(Jim) Welcome back to That’s My Farm, I’m Jim Shroyer and with us we have the Wheat Extension Specialist to K-State, Dr. Romulo Lollato. Romulo, when we finished up we were talking about all the causes of the variability to the wheat yields across the state. The first one you mentioned was a big one and continues to be a big one, wheat streak mosaic. Let’s talk a little bit how that came about, why wheat streak was so devastating this year. (Dr. Romulo) Yes, as you might think, by far wheat streak’s probably the problem that caused us more yield loss in this state. Yield and area abandonment as well, so if we think the entire third of the state had way above levels of wheat streak mosaic fronted an entire third of the state. We are also seeing, in the central part of the state, some fields in Saline County, they were pretty much devastated by wheat streak mosaic. It was a very widespread problem. Again, if we think of the wheat streak mosaic, a few things that may have caused that widespread problem was one, we had a moist summer. That caused several flushes of volunteer. I talked with just some producers who were controlling their wheat, their volunteer wheat, and they had to control four times. Then the economy doesn’t play in your favor, or the immediate economy of controlling that volunteer wheat doesn’t play in your favor. (Jim) Yes. It cost money every time you go across the field. (Dr. Romulo) Yes, exactly. I think that moist summer that we had was one of the causes that we had so much volunteer and some farmers just not controlling it. Also, we had a warm fall. That warm fall, it plays in a couple of ways. First, the mites are there for a longer period of time or active for a longer period of time. (Jim) The wheat curl mite, which carries the virus? (Dr. Romulo) Exactly, the wheat curl mite, the wheat streak mosaic virus, those warm temperatures, they also play against the genetic resistance that some of the varieties have, like Oakley CL or Joe. (Jim) That’s a good point. (Dr. Romulo) They have a wheat gene called Wsm-2 that gives them resistance to the virus of wheat streak mosaic. That resistance breaks down at about 70 degrees or so. (Jim) Anything above 70 degrees? (Dr. Romulo) Exactly, so above 70 degrees. Those things together, the moist summer and that warm fall and a warm winter as well, we didn’t really have much of a winter, probably caused this outbreak of wheat streak mosaic that we’re seeing. There are hot spots in the state where you’re traveling and I’ll give you example of few counties here. Lane County is one where we had a hot spot of wheat streak mosaic. (Jim) Scott County? Yes, Scott Count to the west. (Dr. Romulo) Scott County, Wichita County as well, Greeley, Hamilton County. That area, we had a hot spot where we’re traveling for 40-50 minutes on a highway and it seems like every single field on both sides of the road were eight inches tall, bright yellow, just completely devastated by wheat streak mosaic. Really frustrating for producers who control their volunteer, maybe had a neighbor who couldn’t get after their volunteers or didn’t control. That caused a widespread community problem. We really need to focus on controlling volunteer wheat. That’s the key to controlling wheat streak mosaic in the next seasons; make sure they have a good control of volunteer wheat. (Jim) I’ve got to stop you there. Folks, we’ll be right back after these words from our sponsors. See you in a minute.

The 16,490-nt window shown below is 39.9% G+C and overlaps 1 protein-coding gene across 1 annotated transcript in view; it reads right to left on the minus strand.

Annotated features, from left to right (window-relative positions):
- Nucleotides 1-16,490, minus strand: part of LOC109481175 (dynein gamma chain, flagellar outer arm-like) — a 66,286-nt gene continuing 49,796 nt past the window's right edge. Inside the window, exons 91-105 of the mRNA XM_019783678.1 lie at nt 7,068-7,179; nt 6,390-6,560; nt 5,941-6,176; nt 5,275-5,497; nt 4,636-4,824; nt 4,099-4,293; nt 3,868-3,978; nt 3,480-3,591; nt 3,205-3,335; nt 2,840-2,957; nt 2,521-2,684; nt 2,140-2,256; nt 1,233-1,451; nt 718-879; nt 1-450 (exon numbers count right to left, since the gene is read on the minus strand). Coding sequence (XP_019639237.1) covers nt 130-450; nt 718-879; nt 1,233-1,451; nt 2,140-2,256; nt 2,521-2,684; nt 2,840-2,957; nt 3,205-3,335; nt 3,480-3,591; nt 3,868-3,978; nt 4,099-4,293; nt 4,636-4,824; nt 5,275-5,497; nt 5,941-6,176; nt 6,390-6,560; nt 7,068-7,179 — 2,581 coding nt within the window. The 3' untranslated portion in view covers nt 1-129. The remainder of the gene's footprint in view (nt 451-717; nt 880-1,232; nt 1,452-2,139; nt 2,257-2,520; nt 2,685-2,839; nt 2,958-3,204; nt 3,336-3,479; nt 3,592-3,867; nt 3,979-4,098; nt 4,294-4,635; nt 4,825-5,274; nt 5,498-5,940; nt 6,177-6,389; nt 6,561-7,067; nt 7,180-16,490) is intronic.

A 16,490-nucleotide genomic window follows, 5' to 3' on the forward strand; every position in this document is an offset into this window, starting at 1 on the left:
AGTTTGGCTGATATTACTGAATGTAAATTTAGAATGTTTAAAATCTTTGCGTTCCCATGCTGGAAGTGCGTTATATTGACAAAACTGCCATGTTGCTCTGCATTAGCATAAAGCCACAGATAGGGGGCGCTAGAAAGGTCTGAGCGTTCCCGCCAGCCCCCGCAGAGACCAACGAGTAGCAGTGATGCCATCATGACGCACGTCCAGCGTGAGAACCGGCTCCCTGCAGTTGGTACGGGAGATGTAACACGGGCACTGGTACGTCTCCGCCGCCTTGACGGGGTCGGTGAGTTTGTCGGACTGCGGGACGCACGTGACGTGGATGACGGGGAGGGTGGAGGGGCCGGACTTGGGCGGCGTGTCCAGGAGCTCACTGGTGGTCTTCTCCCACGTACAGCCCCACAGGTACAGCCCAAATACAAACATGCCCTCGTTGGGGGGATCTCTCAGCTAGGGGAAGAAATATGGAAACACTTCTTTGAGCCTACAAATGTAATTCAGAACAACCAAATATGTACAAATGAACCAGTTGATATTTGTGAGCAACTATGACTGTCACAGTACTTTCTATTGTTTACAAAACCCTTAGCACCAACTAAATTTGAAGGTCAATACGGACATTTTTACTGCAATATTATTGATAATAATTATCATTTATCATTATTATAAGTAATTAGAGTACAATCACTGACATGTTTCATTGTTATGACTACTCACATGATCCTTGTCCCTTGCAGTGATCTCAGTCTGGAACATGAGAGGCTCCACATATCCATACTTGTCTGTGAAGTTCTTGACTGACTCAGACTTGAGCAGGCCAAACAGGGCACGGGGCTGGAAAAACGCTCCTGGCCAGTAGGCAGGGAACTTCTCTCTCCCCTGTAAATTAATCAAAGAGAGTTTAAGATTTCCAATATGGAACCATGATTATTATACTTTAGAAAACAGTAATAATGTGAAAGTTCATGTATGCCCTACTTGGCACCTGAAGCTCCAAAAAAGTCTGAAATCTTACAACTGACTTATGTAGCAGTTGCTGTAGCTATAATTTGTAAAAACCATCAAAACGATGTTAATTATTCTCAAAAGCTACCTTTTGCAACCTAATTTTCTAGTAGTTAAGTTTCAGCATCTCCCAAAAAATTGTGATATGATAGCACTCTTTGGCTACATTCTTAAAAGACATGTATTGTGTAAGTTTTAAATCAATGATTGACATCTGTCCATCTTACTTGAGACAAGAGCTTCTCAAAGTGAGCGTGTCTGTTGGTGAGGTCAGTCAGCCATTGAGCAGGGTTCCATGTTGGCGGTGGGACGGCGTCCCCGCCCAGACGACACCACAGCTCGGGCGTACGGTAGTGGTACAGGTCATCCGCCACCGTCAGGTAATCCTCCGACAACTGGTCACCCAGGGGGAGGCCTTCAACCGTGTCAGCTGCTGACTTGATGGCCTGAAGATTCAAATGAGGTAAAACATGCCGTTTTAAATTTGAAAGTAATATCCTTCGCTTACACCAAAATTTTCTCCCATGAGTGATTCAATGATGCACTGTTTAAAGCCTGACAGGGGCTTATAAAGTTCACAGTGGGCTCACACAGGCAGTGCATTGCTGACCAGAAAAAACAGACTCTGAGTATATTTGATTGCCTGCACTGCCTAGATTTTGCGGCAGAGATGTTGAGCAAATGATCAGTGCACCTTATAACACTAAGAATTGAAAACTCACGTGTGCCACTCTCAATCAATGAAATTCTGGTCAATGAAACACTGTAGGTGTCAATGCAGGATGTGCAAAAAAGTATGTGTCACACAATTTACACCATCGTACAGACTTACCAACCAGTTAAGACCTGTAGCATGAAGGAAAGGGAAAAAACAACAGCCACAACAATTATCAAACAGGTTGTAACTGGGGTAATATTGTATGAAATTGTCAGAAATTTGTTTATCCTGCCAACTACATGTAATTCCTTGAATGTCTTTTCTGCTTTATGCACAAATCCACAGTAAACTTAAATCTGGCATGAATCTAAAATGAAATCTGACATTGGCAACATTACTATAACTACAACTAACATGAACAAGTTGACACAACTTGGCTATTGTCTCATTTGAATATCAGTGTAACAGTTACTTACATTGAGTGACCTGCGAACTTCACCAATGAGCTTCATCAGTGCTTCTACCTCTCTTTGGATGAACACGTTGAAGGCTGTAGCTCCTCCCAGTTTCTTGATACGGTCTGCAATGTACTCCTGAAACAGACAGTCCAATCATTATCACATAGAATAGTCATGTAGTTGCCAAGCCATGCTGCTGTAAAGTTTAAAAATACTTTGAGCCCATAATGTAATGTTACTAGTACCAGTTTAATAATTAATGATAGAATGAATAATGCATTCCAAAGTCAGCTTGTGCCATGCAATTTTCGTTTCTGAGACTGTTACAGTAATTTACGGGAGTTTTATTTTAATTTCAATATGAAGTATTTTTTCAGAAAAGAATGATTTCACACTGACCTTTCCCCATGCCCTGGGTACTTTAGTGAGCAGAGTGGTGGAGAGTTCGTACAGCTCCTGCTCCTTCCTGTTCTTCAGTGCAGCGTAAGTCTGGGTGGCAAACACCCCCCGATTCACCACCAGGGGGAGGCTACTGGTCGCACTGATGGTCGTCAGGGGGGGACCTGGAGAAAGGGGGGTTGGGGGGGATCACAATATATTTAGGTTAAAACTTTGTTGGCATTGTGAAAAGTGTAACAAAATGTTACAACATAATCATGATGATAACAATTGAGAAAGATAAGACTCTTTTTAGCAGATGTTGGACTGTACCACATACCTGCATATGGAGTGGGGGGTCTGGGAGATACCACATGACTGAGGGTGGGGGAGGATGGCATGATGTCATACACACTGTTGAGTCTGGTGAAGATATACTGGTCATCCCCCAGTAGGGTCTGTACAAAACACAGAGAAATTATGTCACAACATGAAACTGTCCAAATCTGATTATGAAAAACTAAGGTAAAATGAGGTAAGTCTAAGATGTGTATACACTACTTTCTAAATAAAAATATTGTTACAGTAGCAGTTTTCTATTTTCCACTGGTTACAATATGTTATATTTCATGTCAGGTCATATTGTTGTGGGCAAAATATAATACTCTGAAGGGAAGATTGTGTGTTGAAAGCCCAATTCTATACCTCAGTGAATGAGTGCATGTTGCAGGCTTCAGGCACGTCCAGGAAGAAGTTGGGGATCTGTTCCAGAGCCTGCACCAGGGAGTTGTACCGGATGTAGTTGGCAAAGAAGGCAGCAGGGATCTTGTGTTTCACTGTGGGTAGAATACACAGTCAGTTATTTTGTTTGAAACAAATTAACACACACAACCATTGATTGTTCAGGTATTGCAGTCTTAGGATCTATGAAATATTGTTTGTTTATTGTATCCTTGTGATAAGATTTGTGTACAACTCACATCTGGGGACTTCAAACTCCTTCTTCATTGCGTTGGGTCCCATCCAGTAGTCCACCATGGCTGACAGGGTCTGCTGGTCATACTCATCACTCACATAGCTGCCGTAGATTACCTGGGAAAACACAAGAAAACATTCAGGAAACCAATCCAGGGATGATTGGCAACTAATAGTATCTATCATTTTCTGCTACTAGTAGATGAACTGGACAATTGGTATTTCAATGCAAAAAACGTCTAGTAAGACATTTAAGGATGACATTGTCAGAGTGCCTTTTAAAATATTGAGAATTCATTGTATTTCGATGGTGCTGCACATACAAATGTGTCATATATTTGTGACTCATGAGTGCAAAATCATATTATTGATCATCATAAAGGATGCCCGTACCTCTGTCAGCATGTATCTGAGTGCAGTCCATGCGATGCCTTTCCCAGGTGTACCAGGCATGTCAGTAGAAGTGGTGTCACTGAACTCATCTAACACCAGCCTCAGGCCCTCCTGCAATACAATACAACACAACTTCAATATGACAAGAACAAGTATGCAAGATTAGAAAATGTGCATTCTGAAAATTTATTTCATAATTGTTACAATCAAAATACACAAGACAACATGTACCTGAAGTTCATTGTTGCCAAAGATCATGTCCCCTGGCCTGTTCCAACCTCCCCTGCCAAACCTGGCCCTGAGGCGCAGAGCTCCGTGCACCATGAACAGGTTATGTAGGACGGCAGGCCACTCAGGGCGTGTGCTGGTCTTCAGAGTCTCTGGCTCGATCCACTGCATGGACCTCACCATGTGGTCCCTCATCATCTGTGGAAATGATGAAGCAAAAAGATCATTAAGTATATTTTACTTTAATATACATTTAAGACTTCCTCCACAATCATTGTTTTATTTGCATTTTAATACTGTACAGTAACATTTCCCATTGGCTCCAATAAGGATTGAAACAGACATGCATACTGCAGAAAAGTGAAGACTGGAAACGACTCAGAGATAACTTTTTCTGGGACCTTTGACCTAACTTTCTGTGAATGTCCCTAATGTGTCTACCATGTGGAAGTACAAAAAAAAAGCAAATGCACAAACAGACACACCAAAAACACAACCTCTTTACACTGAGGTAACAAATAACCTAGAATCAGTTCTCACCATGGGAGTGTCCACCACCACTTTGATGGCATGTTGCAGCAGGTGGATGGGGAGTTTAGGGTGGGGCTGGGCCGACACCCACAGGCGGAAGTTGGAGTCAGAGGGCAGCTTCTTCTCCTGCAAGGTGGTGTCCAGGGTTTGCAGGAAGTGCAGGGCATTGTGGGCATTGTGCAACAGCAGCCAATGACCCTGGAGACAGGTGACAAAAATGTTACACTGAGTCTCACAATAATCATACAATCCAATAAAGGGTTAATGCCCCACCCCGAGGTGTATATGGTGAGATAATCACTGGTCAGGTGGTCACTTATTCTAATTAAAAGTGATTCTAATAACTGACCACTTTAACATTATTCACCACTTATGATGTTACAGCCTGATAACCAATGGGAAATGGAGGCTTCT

(Jim) Welcome back to That’s My Farm. I’m Jim Shroyer. Romulo Lollato is with us, our Extension Wheat Specialist. Romulo, we finished up on wheat streak pretty much, on the problems we had with it. One of the other ones that you mentioned was the blizzard of 2017 in late April, early May of this year. Wow. Who had ever guessed that we’d have that much snow that late in the season, and the wheat was so far advanced? (Dr. Romulo) Yes, Jim. That was a very odd event that even experienced wheat farmers that have been farming for 50 years, they haven’t seen that late before. We got anywhere from three to four inches, in the edges of the blizzard, of snow all the way to over 21 inches in the center of that blizzard. Which was the majority of the western Kansas. Almost the western third of the state got hit by that blizzard on April 29th and May first. The crop was about pre-boot stage up in northwest Kansas all the way to about anthesis in southwest Kansas. That got us really concerned about two possible consequences. One, just the cold damage especially the crop that was at anthesis already. (Jim) Flowering. (Dr. Romulo) Flowering. Yes, flowering. Many hours, around 32 there that could cause some damage to those flowers. The second one was just the mechanical damage to the stems, just breaking the stems towards the base. What we were seeing in many fields out there in western Kansas is that very close to that first node, the stem was kinked because of the weight of that snow. Then on the very next node, we had that stems starting to come up. In the node following that, the wheat was going – (Jim) That’s a hormonal response that causes the stem to come back up right. (Dr. Romulo) Exactly. It’s the hormone that caused the plant to grow towards light and gave it that gooseneck shape to several of those tillers. We were wondering about tiller abortion. We’re also wondering about low-test weights in the lower yield. (Jim) Right. (Dr. Romulo) I guess luckily our conditions during May were relatively cool and moist. Cooler than average and more – we had more precipitation than average. That favored grain filling even in those fields that got hurt by that snow. We were seeing some stem breaking, maybe anywhere from one to five percent where it was a field with low instance of stem breakage, to over 20-30% of the stems that were broken depending on the field. Depending on variety maturity as well when positioned in the field; depending on several factors, but what we saw is that whenever the June heat came, we saw some stems aborting. Going in those fields in southwest Kansas we’re seeing some of the stems that were just drying back. (Jim) Right and died with them. (Dr. Romulo) Just dying. Yes, because they couldn’t keep up with the demand from the atmosphere, because of that heat. We were concerned with test weights as well. Seems like yields have been – some producers report even 60 bushel per acre. Yields coming out of that snow, which makes us wonder, how much it could have yielded if it wasn’t for the snow. Definitely that snow it hurt us some, we aborted some tillers. We probably hurt some on test weight as well, but because of the cool and moist conditions that we have had, it’s probably not as bad as we originally thought. (Jim) It wasn’t as severe? (Dr. Romulo) Exactly, so we really didn’t have much of an idea of where the crop could go. It could be a fifty percent loss or it could be maybe a ten percent loss. I think luckily because of the weather pattern that we had, the loss was not as large as it could have been. (Jim) We’ve got to take a break. Folks, we’ll be right back after these words from our sponsor. See you in a minute.